"El Ranchito" narrowly escaped dismantling—its adobe bricks to be used as roadfill—when a preservation effort saved it and allowed it to be deeded to the State of California. In 1927, it became one of California's first state historic parks.



In the restored and rebuilt rooms, hardwood floors have replaced the original packed dirt.



The main entrance has been moved from the side patio to the front porch and balcony.



Some rooms show unrestored sections to expose the handmade adobe bricks that were once whitewashed with limestone plaster.



Evidence of historical upgrades include layers of paint on top of original wallpaper, lowered floors, moved walls and even a “hidden” wall.



Many original items owned by Pico and his family are displayed.



On the grounds, you can walk through grapevines planted by Pico himself...



...and the former “kitchen garden” and orchards...



...where you’ll still find prickly pear, quince, and pomegranate ripe for the picking.



There's also the preserved “horno” oven where bread was once baked...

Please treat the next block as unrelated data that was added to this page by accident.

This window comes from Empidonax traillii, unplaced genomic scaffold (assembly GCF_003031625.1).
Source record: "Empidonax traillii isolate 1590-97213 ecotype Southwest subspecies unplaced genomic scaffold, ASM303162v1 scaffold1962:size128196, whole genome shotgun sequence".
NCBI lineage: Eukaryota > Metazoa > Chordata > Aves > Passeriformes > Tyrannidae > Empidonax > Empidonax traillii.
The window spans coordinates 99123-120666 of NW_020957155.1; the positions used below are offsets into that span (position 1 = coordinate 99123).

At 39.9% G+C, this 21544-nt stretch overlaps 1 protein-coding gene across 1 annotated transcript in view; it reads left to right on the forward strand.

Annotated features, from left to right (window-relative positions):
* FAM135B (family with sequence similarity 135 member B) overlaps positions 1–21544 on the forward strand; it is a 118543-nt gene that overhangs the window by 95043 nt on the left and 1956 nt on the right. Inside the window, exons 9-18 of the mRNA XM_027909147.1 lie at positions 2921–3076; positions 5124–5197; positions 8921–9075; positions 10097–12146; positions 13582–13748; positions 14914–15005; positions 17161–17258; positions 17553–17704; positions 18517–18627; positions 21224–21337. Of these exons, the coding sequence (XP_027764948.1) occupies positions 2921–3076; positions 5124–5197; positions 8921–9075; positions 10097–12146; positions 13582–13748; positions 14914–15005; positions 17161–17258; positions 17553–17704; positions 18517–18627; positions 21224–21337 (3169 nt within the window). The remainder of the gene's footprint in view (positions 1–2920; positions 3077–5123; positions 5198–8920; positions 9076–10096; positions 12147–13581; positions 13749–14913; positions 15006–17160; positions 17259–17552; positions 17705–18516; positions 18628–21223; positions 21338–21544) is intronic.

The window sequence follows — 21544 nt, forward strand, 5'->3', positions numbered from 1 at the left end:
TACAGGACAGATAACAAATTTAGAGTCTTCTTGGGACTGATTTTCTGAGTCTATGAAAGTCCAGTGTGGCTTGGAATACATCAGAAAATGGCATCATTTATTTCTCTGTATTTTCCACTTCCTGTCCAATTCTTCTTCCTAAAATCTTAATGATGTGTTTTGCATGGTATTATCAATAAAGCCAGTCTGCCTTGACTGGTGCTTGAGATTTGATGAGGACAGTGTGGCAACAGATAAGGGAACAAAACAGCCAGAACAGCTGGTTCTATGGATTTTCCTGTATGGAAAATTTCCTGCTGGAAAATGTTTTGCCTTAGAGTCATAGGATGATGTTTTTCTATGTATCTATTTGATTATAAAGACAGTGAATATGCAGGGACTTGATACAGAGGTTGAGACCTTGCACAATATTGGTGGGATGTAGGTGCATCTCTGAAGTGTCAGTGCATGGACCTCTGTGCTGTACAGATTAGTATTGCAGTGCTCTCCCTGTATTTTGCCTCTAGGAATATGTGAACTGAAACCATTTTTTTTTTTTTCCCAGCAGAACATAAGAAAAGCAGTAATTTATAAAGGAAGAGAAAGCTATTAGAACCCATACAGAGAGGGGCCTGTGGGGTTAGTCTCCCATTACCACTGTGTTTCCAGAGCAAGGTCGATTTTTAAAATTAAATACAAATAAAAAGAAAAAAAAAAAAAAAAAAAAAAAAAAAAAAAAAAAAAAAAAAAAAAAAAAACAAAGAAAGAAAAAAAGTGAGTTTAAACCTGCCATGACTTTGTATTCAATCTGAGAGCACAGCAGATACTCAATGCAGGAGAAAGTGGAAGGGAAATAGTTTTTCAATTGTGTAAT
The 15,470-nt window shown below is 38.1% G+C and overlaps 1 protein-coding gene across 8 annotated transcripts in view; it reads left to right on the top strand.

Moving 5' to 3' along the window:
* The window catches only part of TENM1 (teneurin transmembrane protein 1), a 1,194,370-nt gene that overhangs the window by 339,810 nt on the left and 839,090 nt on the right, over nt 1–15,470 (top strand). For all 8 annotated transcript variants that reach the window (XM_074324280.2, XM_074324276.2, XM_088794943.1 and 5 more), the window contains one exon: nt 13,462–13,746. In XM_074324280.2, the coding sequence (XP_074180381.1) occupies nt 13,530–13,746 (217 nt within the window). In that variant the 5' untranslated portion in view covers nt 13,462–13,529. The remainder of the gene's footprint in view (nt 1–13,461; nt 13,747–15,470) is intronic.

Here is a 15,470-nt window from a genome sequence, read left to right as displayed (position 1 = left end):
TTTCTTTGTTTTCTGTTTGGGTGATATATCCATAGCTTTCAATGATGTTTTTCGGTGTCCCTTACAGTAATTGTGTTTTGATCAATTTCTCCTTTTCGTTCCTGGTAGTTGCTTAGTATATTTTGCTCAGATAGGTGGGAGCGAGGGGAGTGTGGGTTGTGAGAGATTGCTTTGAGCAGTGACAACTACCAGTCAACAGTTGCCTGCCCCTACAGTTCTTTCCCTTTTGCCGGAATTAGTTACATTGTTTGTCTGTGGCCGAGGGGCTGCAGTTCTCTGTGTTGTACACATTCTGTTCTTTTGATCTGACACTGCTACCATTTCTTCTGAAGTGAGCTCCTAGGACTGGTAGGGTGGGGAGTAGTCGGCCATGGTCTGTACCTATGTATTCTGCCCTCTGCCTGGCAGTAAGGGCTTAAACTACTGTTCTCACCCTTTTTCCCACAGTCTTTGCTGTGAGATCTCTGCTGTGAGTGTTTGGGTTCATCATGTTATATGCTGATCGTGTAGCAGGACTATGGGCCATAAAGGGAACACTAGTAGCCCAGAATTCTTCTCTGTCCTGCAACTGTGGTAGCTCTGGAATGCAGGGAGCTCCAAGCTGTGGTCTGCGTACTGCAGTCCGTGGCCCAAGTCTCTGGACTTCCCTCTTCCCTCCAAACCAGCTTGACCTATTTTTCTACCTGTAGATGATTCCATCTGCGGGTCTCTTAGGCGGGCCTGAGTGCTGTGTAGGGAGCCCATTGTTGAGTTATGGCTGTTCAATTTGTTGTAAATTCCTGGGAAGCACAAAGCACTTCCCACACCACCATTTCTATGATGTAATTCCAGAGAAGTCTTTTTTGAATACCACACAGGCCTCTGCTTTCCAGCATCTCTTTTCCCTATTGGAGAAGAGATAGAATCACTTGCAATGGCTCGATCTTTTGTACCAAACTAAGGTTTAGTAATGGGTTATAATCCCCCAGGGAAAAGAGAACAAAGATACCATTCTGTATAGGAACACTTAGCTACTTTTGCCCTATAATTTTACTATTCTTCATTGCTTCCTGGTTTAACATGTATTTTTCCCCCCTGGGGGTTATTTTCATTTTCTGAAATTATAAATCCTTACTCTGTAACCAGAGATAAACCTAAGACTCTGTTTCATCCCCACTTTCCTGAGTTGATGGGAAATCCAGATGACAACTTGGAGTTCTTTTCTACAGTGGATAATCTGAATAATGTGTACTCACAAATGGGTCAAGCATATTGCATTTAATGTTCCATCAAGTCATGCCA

...and the dovecote where pigeons once roosted.



These are just some of the artifacts that remain after Pico was evicted from "El Ranchito" in 1892, the victim of loan sharks who took advantage of his English illiteracy and had him sign a deed of sale he thought was a loan agreement.

The Afro-Mexican politician, land baron, and entrepreneur died two years later, a pauper.

Related Posts:
Photo Essay: Pico House Ghost Hunt
Photo Essay: A Historic Oasis in the Valley of the Oaks

Thursday, August 22, 2019

Standing in the Shadows of Towers In Hollywood (Or, What Will Happen to the Fonda Theatre?)

Hollywood is starting to look drastically different than when I first moved here in 2011 (not to mention when I first started visiting 10 years before that).